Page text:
“The Big Hurt.” Born May 27, 1968, in Columbus, Georgia … Hit .301 with 521 home runs and 1,704 RBIs in 19-year career mostly with the Chicago White Sox … Only player in major league history to log seven straight seasons with a .300 average, 20 homers, 100 RBIs and 100 walks … Was unanimous AL MVP in 1994; won award next season, too … Holds White Sox franchise record for homers (448), doubles (447), RBIs (1,465), runs (1,327), extra-base hits (906), walks (1,466), total bases (3,949), slugging percentage (.568) and on-base percentage (.427) … 5-time All-Star … First Hall of Famer who spent the majority of his career as a designated hitter.


“Mad Dog.” Born April 14, 1966, in San Angelo, Texas. … Went 355-227 in 23 seasons with the Braves, Cubs, Padres and Dodgers and ranks 8th on career wins list. … Won 4 straight Cy Young Awards (1992-95), leading NL in innings each season. … Won 15 or more games for 17 straight seasons and had a career ERA of 3.16. … Posted 1.56 ERA in 1994, followed up with 1.63 ERA the next year. … Known for pinpoint control, walked 999 in 5,008 1-3 innings … 10th in strikeouts with 3,371 … Also a sharp fielder, won 18 Gold Gloves … 8-time All-Star … Joined Tom Glavine and John Smoltz as mainstays of Braves staff, helping Atlanta win 14 division titles in a row … Received votes on 97.2 percent of writers ballots, 8th-highest total in Hall of Fame history.


Born March 25, 1966, in Concord, Massachusetts … Drafted by Atlanta Braves in 1984 and also taken by the Los Angeles Kings in the NHL draft that year … Went 305-203 in 22 seasons, 17 with Atlanta and 5 with New York Mets … Ranks 21st on career wins list, 4th-most for a left-hander … 1991 and 1998 NL Cy Young Award winner and also finished 2nd twice in the voting … 10-time All-Star … 5 20-win seasons … Led NL in starts 6 times … A control pitcher with a nasty change-up, had 2,607 strikeouts … Will forever be remembered in Atlanta for pitching one-hit ball over eight innings to beat Cleveland in decisive Game 6 of 1995 World Series, the Braves’ only championship during their run of 14 straight division titles … Went 20-11 in 1991 to help Atlanta go from worst to first, the first of 3 straight 20-win seasons. … 4-time Silver Slugger as top hitting pitcher in NL, registering 246 hits, 90 RBIs and 101 walks in his career.


Born May 21, 1941, in Tulsa, Oklahoma … Retired after 2010 season with 2,504 victories, 4th all-time behind only Connie Mack, John McGraw and Tony La Russa … Guided Atlanta Braves to unprecedented 14 straight division titles and 15 playoff appearances … 4-time manager of the year, 3 in NL … Landed 1st big league managing job with Braves in 1978, lasting four years with only winning season before being fired … Guided Toronto Blue Jays to AL East championship in 1985 … Lured back to Atlanta as general manager and oversaw a dismal era in late 1980s, including a 106-loss season … Returned to the dugout and guided the Braves from worst to first in 1991, losing seven-game World Series to Minnesota … Behind aces Greg Maddux and Tom Glavine, Atlanta captured the 1995 championship …. Holds major league record with 161 career ejections.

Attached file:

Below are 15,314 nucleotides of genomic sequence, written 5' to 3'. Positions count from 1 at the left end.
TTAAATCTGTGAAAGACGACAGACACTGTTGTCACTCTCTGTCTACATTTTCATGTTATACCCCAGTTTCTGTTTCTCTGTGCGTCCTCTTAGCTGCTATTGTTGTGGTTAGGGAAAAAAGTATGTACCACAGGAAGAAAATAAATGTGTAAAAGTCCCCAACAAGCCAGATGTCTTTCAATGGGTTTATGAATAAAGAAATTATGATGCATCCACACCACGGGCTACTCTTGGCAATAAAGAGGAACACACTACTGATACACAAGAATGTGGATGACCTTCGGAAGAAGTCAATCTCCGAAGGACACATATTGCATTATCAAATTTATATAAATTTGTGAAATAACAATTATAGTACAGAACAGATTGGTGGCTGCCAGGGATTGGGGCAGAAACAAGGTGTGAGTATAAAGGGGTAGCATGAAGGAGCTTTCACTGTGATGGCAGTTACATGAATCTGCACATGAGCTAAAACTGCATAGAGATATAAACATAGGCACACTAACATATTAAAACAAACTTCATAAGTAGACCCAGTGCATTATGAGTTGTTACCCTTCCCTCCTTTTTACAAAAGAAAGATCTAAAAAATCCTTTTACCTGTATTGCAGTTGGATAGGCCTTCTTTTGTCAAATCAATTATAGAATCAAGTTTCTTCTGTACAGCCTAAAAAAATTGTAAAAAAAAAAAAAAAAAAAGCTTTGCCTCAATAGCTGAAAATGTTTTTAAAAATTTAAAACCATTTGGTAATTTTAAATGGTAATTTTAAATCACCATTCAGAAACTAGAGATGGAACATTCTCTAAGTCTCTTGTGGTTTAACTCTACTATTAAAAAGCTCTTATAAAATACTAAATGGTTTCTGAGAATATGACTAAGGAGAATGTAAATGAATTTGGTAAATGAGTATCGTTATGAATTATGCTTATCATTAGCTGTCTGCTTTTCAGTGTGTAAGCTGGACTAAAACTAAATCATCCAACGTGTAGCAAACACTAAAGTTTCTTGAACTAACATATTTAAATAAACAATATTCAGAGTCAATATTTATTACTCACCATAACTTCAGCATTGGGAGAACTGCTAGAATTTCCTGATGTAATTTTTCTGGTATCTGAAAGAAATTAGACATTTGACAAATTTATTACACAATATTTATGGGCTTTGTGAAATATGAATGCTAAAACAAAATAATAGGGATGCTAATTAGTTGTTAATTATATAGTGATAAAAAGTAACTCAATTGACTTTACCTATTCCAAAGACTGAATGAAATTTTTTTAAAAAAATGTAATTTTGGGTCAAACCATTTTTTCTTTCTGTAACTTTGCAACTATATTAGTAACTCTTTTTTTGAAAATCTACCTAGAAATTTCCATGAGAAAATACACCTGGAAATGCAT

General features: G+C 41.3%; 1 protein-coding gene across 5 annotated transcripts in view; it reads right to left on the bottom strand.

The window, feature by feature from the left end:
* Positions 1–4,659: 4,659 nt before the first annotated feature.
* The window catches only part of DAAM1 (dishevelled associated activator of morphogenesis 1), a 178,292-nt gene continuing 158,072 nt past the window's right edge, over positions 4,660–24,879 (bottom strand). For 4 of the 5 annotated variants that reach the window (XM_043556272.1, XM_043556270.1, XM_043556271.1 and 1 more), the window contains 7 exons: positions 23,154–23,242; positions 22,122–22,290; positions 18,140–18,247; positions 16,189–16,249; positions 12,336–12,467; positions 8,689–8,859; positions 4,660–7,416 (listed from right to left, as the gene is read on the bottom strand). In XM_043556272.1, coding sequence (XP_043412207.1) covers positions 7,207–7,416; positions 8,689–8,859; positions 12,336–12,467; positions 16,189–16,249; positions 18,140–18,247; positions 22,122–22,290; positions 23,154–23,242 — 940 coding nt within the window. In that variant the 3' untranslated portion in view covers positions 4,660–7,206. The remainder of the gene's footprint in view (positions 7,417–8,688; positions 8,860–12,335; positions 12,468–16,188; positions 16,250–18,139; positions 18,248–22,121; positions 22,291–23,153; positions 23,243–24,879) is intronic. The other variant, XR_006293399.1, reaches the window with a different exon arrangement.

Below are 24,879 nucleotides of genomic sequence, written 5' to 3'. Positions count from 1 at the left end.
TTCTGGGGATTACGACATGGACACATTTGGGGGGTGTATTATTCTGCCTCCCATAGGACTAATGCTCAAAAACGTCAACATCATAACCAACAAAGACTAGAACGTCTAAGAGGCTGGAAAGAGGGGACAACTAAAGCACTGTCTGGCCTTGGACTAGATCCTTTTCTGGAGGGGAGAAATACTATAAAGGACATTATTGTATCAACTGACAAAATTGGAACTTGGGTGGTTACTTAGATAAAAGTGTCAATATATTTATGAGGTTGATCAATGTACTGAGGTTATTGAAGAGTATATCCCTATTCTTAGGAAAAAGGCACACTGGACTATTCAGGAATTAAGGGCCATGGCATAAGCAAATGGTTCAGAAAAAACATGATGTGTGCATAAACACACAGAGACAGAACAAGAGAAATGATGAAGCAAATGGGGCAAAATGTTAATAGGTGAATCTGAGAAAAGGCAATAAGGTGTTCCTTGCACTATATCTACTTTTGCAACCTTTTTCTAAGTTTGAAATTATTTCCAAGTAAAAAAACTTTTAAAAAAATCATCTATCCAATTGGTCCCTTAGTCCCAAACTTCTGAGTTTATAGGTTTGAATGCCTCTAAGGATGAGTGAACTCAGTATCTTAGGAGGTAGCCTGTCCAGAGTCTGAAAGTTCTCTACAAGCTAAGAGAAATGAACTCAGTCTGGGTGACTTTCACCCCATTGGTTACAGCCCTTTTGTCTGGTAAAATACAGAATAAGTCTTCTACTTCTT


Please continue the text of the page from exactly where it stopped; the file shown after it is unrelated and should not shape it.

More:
Born July 18, 1940, in Brooklyn, New York … Ranks No. 5 on managerial wins list with 2,326 victories in 29 years … Finished career as only player to amass more than 2,000 hits (2,342) and win more than 2,000 games as a manager, according to STATS … Well-respected as a catcher, third baseman and first baseman, hitting .297 with 252 homers and 1,185 RBIs as a player … Won 1971 NL MVP, batting .363 with 230 hits, 24 HRs and 137 RBIs … Three teams he played for hired him as manager, with the Mets giving him the first chance as a player-manager in 1977 … Won a division title with Atlanta in 1982, but Braves were beaten by Cardinals in 5 games … Fired by Atlanta in 1984 and worked as an Angels broadcaster until St. Louis hired him as manager late in the 1990 season … Fired by Cardinals in 1995 despite winning records in his three full seasons … Despite a pedestrian managerial record of 894-1,003, took over Yankees in 1996 and restored team to dominance, winning 1,173 games against only 767 losses, making 12 trips to the playoffs in 12 years, winning 10 division titles, six AL pennants, and four World Series, including three in a row (1998-2000) … In 1998 guided the Yankees to a then-AL record 114 regular-season wins … Took over Dodgers in 2008 and won two division titles in three years, finishing a 50-year career with trips to the playoffs in 14 of his final 15 years … Retired from on-field duties in 2010.


Born Oct. 4, 1944, in Tampa, Florida … Ranks third in career victories as a manager, behind only Connie Mack and John McGraw, with 2,728 wins against 2,365 losses … Chosen manager of the year in 1983, 1988, 1992 and 2002 … Won 12 division titles, six pennants and World Series titles in 1989, 2006 and 2011. The Cardinals’ Game 7 win over Texas in 2011 marked La Russa’s final game in the dugout. … After earning law degree at Florida State University and giving managing a try in the minor leagues was elevated to manage the Chicago White Sox in 1979 … Won one division title before being fired by White Sox during 1986 season … Hired by Oakland weeks later and from 1988-92 led the team to four AL West titles, three AL pennants and the 1989 World Series championship … Took over St. Louis from 1996-2011 and averaged 88 wins a year, capturing seven NL Central titles, three NL pennants, and two World Series titles.

— Associated Press